Virtual tables, introduced in Apache Cassandra™ 4.0, allow you to expose metrics and properties of the node with the same interface as ordinary tables. This allows for a much easier way to observe the state and the health of the cluster without leaving the CQL protocol.
In this scenario you will learn:
- how to look at virtual tables and their contents
- what you cannot do with virtual tables
- what to expect if you change node settings
Note: wait until you see the message "Cassandra has started" in the terminal before proceeding.
First, verify that Cassandra is properly installed on this machine and is running as a system service. To do so, you can ask your operating system's daemon manager:
systemctl status cassandra --no-pager
Look for a green circle and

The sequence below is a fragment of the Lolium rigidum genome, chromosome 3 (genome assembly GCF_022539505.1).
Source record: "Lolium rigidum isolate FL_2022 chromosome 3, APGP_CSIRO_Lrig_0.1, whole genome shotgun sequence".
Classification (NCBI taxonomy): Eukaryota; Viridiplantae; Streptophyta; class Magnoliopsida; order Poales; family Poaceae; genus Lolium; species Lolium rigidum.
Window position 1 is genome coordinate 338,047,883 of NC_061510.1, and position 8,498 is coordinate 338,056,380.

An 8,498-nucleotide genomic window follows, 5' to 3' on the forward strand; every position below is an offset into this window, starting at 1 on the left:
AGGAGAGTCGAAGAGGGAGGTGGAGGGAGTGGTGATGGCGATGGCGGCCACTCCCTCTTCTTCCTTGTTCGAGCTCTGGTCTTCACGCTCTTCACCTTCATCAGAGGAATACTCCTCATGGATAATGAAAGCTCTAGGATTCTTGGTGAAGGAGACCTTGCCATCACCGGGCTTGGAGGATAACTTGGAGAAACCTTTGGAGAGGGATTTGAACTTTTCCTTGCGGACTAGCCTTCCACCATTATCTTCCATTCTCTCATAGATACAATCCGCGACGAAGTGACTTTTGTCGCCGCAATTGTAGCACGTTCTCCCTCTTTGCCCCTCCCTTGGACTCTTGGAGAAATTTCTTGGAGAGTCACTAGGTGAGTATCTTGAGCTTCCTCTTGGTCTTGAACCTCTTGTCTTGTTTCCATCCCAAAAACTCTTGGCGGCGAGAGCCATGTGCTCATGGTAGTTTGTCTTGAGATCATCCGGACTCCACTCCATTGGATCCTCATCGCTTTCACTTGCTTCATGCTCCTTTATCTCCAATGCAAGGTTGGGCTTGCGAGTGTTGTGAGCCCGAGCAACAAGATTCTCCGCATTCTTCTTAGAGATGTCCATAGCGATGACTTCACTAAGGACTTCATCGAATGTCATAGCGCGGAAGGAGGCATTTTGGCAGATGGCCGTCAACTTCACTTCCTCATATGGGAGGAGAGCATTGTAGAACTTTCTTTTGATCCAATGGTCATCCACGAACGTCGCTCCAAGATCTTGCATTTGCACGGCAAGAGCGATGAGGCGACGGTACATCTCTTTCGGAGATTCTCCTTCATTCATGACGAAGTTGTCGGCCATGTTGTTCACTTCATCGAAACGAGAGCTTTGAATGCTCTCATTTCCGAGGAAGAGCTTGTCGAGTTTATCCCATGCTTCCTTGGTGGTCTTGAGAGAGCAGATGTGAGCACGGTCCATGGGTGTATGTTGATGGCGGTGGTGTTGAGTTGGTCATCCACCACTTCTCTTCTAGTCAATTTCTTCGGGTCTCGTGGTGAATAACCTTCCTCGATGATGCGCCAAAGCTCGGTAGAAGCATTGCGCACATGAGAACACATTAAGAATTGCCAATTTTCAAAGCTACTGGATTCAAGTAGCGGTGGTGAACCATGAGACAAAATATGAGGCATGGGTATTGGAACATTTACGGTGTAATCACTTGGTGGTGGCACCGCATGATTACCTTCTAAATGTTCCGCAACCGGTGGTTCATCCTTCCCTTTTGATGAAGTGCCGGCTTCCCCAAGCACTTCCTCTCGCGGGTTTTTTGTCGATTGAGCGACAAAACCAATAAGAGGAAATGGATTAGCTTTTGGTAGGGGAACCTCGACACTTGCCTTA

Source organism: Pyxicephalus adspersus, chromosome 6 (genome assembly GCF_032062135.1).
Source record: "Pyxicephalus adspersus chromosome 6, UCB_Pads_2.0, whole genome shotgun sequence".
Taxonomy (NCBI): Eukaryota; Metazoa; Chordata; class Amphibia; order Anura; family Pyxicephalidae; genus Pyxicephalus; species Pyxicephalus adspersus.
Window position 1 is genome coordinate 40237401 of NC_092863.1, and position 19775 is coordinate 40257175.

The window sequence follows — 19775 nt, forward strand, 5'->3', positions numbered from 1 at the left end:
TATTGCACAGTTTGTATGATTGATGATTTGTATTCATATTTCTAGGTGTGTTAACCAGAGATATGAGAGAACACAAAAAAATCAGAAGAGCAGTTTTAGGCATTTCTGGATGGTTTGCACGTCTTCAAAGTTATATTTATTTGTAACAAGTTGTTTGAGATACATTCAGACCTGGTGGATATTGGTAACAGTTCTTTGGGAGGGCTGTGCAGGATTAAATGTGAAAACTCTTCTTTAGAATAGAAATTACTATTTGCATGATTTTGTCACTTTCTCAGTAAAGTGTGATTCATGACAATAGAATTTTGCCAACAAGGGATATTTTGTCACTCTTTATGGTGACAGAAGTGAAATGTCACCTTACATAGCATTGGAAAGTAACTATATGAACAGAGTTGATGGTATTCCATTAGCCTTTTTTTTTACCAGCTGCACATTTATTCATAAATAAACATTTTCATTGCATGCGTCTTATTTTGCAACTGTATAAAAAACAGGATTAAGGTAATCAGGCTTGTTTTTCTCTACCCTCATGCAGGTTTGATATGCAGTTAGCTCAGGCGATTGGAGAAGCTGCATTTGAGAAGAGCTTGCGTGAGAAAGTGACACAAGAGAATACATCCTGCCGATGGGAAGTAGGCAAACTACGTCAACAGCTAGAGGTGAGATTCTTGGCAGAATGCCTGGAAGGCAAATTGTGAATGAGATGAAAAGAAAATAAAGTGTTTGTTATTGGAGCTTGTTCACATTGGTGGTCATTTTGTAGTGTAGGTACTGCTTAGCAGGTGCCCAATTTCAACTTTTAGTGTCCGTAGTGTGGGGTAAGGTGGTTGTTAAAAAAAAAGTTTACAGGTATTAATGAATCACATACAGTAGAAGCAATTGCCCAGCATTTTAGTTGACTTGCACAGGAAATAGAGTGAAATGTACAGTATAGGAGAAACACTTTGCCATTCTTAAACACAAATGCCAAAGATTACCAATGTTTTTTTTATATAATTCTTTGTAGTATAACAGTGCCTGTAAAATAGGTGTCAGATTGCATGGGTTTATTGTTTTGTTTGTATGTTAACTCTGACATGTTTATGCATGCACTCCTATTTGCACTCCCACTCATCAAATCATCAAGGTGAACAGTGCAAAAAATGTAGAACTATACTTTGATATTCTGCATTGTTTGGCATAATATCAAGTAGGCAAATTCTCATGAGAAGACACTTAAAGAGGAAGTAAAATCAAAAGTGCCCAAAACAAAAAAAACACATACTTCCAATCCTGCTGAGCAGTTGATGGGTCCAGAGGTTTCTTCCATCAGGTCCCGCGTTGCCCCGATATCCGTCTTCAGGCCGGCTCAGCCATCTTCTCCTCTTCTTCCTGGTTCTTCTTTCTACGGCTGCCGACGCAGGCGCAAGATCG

Active (running) in the output.
Even better, you can use
nodetool, Cassandra's utility for node administration:
The output should show that the current node (which forms a cluster by itself) is in a status "UN" (meaning Up and Normal).
Make sure Cassandra is completely started before proceeding.
Please run the following to initialize the other terminals of this scenario:
echo Initializing terminal 2
echo Initializing terminal 3
You will use
cqlsh several times during this exercise. So let us open a
cqlsh console and keep it running on the second terminal: